African health ministers kick off region’s flagship health meeting
The meeting will focus on a range of strategies to bolster health systems, enhance readiness and response to health emergencies
Addressing current and emerging challenges requires strong collaborations and partnerships to meet key health and other development objectives
African health ministers and government representatives today opened the Seventy-third session of the World Health Organization (WHO) Regional Committee for Africa to discuss and agree on key measures to address the region’s health challenges, advance and promote good health and well-being.
The annual gathering – WHO Africa’s highest decision-making body – is taking place this year in Gaborone, Botswana, from 28 August to 1 September. The meeting will focus on a range of strategies to bolster health systems, enhance readiness and response to health emergencies, reinforce ways to tackle nutrition and food insecurity crises, as well as address the threat of infectious and chronic diseases among other challenges.
With the acute phase of the COVID-19 pandemic now ended, countries are striving to rebuild from its devastating impact on economies, health and livelihoods, and drawing lessons on how to better prepare for future pandemics and shocks.
“We are faced with a multiplicity of problems, worsening poverty, humanitarian crises, food insecurity … which have a negative impact on our health and well-being. Now more than ever there is a critical need to enhance international collaboration and global solidarity building on the experience from the COVID-19 pandemic,” said H.E Mokgweetsi Masisi, President of Botswana.
Addressing current and emerging challenges requires strong collaborations and partnerships to meet key health and other development objectives.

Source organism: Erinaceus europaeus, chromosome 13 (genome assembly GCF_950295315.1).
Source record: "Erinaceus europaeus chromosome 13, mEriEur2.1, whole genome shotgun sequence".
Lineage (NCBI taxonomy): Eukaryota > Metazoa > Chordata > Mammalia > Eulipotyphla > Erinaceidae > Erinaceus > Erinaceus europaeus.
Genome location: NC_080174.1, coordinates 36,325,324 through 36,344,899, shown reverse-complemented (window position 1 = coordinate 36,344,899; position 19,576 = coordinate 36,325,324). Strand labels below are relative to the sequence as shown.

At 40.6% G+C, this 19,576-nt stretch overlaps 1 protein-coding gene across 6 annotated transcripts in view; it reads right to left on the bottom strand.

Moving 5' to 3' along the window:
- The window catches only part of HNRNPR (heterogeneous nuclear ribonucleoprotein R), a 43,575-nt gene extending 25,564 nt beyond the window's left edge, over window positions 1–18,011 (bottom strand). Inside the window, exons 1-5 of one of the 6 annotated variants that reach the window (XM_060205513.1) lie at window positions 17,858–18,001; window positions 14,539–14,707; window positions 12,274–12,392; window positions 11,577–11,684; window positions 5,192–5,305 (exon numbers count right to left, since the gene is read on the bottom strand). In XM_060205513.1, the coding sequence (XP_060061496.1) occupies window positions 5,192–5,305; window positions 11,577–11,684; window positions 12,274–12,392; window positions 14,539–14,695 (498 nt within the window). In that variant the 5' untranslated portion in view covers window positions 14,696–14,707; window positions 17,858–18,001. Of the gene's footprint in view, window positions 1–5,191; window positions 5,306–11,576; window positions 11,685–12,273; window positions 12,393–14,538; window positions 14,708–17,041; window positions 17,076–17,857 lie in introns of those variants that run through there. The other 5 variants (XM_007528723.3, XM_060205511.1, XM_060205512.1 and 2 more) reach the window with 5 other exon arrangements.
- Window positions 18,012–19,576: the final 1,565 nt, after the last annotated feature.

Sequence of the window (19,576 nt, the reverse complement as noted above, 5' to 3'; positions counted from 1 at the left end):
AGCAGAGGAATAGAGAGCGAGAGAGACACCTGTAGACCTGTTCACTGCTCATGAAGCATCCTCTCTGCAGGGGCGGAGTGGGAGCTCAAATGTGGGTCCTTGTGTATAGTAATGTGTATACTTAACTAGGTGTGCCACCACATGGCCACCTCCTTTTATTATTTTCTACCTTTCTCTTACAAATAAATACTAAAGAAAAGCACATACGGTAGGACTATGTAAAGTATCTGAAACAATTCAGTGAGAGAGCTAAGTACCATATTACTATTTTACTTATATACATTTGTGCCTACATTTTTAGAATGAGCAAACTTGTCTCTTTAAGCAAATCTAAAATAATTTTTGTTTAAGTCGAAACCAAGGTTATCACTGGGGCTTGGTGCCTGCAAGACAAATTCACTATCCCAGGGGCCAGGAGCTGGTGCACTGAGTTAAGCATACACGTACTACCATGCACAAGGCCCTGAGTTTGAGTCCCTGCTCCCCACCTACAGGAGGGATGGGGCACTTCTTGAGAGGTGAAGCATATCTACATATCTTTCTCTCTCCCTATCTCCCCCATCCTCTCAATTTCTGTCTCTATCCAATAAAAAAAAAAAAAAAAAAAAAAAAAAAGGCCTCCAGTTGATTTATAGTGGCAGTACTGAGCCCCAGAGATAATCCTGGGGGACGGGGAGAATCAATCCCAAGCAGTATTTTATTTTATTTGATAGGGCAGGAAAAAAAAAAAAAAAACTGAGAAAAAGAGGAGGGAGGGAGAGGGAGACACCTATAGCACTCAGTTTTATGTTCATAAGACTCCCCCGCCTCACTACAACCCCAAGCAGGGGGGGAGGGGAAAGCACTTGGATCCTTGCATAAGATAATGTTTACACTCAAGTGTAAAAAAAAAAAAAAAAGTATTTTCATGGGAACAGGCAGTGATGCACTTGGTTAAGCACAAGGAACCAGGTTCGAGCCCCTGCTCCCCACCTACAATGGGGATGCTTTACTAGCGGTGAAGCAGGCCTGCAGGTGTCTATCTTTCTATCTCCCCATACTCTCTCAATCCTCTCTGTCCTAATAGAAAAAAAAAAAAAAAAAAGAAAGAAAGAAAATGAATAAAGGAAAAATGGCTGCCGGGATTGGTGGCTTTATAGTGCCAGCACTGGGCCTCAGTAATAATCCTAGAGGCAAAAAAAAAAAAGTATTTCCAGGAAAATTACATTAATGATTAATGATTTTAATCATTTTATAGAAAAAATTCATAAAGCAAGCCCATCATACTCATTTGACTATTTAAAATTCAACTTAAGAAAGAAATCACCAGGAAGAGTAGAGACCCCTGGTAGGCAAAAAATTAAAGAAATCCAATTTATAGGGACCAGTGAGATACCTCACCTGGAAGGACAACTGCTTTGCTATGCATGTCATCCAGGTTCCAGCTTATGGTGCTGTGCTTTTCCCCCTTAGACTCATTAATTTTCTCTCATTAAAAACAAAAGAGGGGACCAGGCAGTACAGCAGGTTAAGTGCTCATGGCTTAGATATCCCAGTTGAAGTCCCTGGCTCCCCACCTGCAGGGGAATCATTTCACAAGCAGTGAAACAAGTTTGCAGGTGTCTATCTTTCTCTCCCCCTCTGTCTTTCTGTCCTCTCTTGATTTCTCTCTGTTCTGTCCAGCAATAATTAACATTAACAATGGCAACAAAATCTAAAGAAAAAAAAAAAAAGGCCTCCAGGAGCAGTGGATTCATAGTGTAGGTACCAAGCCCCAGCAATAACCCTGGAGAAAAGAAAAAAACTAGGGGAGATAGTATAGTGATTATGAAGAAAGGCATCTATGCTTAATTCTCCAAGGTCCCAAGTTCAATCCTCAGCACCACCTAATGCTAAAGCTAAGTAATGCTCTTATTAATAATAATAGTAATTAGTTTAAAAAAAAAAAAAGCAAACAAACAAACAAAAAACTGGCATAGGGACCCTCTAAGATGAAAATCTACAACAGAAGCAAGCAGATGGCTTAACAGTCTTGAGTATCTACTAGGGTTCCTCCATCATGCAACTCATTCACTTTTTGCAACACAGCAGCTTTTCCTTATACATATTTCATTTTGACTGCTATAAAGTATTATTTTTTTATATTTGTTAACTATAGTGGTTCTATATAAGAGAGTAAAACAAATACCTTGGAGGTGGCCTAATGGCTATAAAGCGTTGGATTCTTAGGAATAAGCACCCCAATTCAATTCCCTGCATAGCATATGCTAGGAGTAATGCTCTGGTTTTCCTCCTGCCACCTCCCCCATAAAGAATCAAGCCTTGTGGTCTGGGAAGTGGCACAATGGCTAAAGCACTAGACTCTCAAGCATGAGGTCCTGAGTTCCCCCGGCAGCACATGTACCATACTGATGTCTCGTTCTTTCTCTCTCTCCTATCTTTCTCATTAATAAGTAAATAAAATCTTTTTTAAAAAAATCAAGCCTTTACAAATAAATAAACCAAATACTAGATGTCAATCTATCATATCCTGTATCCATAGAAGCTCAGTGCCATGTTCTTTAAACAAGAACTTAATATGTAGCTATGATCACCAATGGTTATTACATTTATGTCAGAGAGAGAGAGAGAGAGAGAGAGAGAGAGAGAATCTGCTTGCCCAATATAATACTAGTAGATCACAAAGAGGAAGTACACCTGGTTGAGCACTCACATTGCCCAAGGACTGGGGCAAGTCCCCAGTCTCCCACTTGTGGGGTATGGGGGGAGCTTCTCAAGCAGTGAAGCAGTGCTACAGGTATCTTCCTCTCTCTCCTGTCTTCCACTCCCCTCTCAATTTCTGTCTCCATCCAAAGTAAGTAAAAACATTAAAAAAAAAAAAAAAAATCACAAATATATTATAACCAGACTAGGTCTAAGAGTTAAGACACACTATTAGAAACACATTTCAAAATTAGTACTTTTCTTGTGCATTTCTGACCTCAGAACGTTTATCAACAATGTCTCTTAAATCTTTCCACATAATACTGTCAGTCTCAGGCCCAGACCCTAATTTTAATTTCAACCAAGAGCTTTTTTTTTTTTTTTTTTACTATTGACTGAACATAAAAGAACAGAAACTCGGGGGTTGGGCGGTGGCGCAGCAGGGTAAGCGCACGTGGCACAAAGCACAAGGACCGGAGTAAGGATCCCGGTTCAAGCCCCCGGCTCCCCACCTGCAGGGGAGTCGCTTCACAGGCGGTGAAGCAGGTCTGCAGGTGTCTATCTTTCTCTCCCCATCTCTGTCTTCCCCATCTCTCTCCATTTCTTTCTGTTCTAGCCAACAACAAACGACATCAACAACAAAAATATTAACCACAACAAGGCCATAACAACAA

“The collaboration between WHO and the AU Commission Health Department is a fundamental pillar in the implementation of health programmes, Sustainable Development Goals the aspiration of the AU’s 2063 agenda,” said H.E Ambassador Minata Samaté Cessouma, African Union Commissioner for Health, Humanitarian Affairs and Social Development.
As countries work to reinforce health system resilience for universal health coverage and health security, disease outbreaks including polio, cholera, Ebola and Marburg Virus Disease, among others continue to pose challenges. These outbreaks are compounded by natural disasters linked to climate change.
“I urge all Member States to take decisive action to provide health, by reorienting your health systems towards primary health as the foundation of universal health coverage,” said Dr Tedros Adhanom Ghebreyesus, WHO Director-General. “I urge all Member States to take action to protect health, by strengthening your defences against health emergencies.
This year’s Regional Committee coincides with the WHO’s 75th anniversary during which year-long activities are being held to celebrate success in health and accelerate efforts to address current and future challenges.
The African region has made significant progress in many areas. Improvements in public health emergency response have resulted in quicker detection of outbreaks, new HIV infections in the region and AIDS-related deaths have fallen over the past decade, and the fight against neglected tropical diseases has made major progress, with leprosy all but eliminated as a public health problem.
“We acknowledge the commitments our leaders have made to accelerate progress towards universal health coverage and health security. And the joint actions by governments and partners to translate these commitments into reality,” said Dr Matshidiso Moeti, WHO Regional Director for Africa. “Although we’re living in a challenging global context of health, recent advancements in our Member States demonstrate that the future of health in the African region is hopeful.”
Dr John Kaseya, the Director-General of the Africa Centre for Disease Control and Prevention called for increased pandemic preparedness by countries with support from partners to ensure an effective response to safeguard health and livelihoods.
“The next pandemic is coming, and we need to be prepared like other continents are preparing” said Dr Kaseya.
Around 800 participants, including representatives from United Nations agencies, nongovernmental organizations, civil society, academia and development partners, are attending the five-day meeting in Gaborone, either in-person or virtually.
The Regional Committee is the WHO’s decision-making body in the region, convening annually to discuss and endorse regional policies, activities and financial plans to improve the health and well-being of people on the African continent.
Distributed by APO Group on behalf of WHO Regional Office for Africa.